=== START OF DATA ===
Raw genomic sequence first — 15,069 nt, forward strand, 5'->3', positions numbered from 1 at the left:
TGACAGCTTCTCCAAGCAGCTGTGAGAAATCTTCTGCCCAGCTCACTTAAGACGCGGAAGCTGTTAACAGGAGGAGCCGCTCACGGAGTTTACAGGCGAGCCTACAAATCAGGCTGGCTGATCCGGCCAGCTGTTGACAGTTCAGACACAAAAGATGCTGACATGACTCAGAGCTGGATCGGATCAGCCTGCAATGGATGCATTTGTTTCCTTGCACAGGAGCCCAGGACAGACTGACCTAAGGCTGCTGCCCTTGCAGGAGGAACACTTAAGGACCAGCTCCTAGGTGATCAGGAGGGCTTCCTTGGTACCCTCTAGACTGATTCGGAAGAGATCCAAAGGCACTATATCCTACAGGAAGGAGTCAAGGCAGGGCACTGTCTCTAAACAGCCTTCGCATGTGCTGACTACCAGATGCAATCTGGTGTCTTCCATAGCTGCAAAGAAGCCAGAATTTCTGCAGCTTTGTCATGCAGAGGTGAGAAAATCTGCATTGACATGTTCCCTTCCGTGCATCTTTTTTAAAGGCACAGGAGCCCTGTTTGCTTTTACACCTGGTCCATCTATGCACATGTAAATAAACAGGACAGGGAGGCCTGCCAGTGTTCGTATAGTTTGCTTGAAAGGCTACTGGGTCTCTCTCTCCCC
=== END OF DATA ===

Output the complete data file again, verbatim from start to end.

Raw genomic sequence first — 15,069 nt, forward strand, 5'->3', positions numbered from 1 at the left:
TGACAGCTTCTCCAAGCAGCTGTGAGAAATCTTCTGCCCAGCTCACTTAAGACGCGGAAGCTGTTAACAGGAGGAGCCGCTCACGGAGTTTACAGGCGAGCCTACAAATCAGGCTGGCTGATCCGGCCAGCTGTTGACAGTTCAGACACAAAAGATGCTGACATGACTCAGAGCTGGATCGGATCAGCCTGCAATGGATGCATTTGTTTCCTTGCACAGGAGCCCAGGACAGACTGACCTAAGGCTGCTGCCCTTGCAGGAGGAACACTTAAGGACCAGCTCCTAGGTGATCAGGAGGGCTTCCTTGGTACCCTCTAGACTGATTCGGAAGAGATCCAAAGGCACTATATCCTACAGGAAGGAGTCAAGGCAGGGCACTGTCTCTAAACAGCCTTCGCATGTGCTGACTACCAGATGCAATCTGGTGTCTTCCATAGCTGCAAAGAAGCCAGAATTTCTGCAGCTTTGTCATGCAGAGGTGAGAAAATCTGCATTGACATGTTCCCTTCCGTGCATCTTTTTTAAAGGCACAGGAGCCCTGTTTGCTTTTACACCTGGTCCATCTATGCACATGTAAATAAACAGGACAGGGAGGCCTGCCAGTGTTCGTATAGTTTGCTTGAAAGGCTACTGGGTCTCTCTCTCCCC